EDITORS:

Calling your attention to BC-AA--Antarctica-Tourism, which will move at 12:01 a.m. EST on Friday, March 20, the fourth in a series of multi-format stories examining the world's least known continent. The series is the product of a rare two-week journey that an Associated Press team took to Antarctica along with scientists who were looking for hints of pollution and signs of global warming, among other things.

Stories, accompanied by photos, videos and an interactive, will run in English and Spanish. In addition to tourism, the series has been exploring the strange life forms and global warming, among other topics. Along the way, we are introducing readers to some of the unique people who live and work in one of the world's most inhospitable places.

ANTARCTICA-TOURISM

KING GEORGE ISLAND, Antarctica — They trekked snow-covered mountains, gasped at melting icebergs and watched a humpback whale lunge and flap its tale. But now, this group of tourists has been stuck on a cruise ship several days, waiting for a patch of bad weather to clear. "In Antarctica, you can plan all you like, but you can't really schedule anything," goes a local saying here. The continent, perhaps tourism's last terrestrial frontier, is experiencing a boom in well-heeled visitors that some environmentalists worry could have long-term ecological consequences. By Luis Andres Henao. UPCOMING: 900 words. Photos, video, interactive.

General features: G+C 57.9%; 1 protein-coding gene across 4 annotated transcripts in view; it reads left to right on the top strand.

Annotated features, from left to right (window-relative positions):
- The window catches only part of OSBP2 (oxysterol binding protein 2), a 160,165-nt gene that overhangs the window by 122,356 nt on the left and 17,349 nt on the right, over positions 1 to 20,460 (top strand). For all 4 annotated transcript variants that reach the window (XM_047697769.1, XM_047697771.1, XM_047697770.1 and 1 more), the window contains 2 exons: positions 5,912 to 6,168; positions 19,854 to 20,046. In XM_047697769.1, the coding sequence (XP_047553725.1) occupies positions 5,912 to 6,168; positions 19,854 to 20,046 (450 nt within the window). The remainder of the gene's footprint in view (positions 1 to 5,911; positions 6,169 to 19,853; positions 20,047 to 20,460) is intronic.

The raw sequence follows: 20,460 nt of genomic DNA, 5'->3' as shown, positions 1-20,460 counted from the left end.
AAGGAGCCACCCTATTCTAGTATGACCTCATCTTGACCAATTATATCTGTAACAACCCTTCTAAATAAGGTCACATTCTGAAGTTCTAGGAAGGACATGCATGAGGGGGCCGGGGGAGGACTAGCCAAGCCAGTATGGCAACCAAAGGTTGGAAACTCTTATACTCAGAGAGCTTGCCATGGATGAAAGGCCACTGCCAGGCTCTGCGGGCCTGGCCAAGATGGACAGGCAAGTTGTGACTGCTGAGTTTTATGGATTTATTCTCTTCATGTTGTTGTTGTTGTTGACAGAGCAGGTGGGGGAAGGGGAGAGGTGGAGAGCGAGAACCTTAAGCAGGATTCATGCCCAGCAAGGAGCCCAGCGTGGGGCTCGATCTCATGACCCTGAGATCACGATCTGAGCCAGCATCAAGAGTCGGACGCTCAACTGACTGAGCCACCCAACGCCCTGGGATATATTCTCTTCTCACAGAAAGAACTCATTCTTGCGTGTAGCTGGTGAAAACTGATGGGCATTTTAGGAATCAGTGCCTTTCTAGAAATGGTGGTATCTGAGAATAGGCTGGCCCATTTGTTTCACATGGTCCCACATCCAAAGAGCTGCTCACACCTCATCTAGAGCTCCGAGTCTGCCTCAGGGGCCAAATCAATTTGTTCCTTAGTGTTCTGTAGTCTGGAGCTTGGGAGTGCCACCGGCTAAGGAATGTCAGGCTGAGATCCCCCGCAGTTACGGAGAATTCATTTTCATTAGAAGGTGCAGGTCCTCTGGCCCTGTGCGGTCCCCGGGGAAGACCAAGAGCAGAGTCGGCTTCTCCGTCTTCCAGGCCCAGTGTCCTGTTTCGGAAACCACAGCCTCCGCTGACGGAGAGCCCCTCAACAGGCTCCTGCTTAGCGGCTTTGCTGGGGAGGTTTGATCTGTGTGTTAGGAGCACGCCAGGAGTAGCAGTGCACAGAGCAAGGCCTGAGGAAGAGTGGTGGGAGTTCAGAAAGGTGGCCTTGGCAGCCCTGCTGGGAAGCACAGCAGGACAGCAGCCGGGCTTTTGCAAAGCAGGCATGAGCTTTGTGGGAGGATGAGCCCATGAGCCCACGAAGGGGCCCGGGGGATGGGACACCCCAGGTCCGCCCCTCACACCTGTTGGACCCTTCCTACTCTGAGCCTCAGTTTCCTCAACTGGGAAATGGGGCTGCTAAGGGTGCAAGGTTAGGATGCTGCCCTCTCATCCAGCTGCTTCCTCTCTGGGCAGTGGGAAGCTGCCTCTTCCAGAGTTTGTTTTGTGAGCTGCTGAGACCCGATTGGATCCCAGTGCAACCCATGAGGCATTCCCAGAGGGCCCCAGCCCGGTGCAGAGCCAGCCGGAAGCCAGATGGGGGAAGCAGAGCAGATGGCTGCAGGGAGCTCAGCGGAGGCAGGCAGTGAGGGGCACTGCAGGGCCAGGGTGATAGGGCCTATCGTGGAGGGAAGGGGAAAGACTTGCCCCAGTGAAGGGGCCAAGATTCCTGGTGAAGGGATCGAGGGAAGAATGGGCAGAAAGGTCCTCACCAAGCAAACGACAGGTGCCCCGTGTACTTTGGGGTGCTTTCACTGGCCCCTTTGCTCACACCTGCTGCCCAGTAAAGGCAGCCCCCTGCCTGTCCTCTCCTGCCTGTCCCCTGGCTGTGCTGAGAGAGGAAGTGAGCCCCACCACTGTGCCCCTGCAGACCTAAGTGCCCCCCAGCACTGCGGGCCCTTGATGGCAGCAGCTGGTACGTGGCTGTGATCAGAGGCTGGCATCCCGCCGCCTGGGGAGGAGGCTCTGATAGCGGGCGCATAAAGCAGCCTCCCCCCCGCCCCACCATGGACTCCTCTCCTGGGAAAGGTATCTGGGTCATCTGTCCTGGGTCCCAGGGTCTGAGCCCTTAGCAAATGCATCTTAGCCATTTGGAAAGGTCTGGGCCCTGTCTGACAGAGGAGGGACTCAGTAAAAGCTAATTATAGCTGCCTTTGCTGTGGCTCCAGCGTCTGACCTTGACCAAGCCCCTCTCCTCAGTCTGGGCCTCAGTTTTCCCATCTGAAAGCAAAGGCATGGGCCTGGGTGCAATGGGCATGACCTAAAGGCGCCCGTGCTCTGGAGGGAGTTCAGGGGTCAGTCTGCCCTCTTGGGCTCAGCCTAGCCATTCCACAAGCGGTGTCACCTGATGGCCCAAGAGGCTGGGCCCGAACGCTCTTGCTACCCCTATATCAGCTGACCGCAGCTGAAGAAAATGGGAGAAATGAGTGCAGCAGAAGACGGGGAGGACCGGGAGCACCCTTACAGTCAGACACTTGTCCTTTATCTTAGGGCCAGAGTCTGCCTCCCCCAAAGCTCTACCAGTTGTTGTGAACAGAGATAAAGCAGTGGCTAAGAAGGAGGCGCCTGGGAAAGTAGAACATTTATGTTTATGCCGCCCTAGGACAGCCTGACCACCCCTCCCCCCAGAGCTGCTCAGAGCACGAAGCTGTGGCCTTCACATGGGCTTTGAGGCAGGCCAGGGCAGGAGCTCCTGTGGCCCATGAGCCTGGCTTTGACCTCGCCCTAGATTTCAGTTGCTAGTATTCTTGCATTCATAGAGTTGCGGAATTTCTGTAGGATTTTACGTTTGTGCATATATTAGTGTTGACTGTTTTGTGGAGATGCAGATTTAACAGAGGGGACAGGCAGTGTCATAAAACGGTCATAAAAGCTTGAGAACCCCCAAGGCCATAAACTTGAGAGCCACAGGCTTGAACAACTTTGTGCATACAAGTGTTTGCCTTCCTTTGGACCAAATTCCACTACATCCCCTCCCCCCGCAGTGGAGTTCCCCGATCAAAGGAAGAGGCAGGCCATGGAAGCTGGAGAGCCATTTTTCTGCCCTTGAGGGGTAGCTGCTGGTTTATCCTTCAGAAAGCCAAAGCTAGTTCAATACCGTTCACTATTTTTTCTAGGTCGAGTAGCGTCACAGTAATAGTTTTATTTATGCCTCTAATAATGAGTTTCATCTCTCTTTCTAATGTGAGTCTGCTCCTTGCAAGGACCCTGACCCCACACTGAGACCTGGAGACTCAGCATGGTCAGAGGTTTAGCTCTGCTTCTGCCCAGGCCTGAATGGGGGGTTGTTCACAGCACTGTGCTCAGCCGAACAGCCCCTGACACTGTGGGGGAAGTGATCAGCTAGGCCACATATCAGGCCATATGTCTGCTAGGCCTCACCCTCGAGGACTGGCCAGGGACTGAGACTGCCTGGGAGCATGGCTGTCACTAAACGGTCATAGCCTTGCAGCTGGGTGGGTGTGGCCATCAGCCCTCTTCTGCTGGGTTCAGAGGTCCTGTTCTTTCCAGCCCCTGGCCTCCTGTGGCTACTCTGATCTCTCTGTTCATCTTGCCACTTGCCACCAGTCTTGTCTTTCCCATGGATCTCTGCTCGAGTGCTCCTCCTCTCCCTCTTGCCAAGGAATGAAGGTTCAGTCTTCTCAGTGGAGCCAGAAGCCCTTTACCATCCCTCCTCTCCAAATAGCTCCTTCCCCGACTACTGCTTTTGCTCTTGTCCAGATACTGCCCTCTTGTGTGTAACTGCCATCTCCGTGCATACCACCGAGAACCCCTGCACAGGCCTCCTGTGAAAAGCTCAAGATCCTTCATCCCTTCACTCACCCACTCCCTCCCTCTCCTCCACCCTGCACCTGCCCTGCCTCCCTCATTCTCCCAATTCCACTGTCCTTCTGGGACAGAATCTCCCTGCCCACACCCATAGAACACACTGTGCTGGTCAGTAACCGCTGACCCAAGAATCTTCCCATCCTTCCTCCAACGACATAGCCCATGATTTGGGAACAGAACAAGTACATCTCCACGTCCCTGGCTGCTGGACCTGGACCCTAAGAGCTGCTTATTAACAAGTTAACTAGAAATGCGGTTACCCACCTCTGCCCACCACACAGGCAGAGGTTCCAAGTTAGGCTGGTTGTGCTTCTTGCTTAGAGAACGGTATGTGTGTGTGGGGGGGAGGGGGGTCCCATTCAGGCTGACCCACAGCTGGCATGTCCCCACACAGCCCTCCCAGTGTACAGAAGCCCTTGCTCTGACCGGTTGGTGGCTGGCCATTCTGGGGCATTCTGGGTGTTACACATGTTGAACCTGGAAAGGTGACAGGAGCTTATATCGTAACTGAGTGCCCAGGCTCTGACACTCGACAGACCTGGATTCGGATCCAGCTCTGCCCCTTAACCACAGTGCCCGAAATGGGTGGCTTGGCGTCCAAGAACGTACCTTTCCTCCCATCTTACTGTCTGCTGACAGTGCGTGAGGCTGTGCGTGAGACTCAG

An updated Interactive will be available Friday in the interactives/2015/antarctica folder.

The AP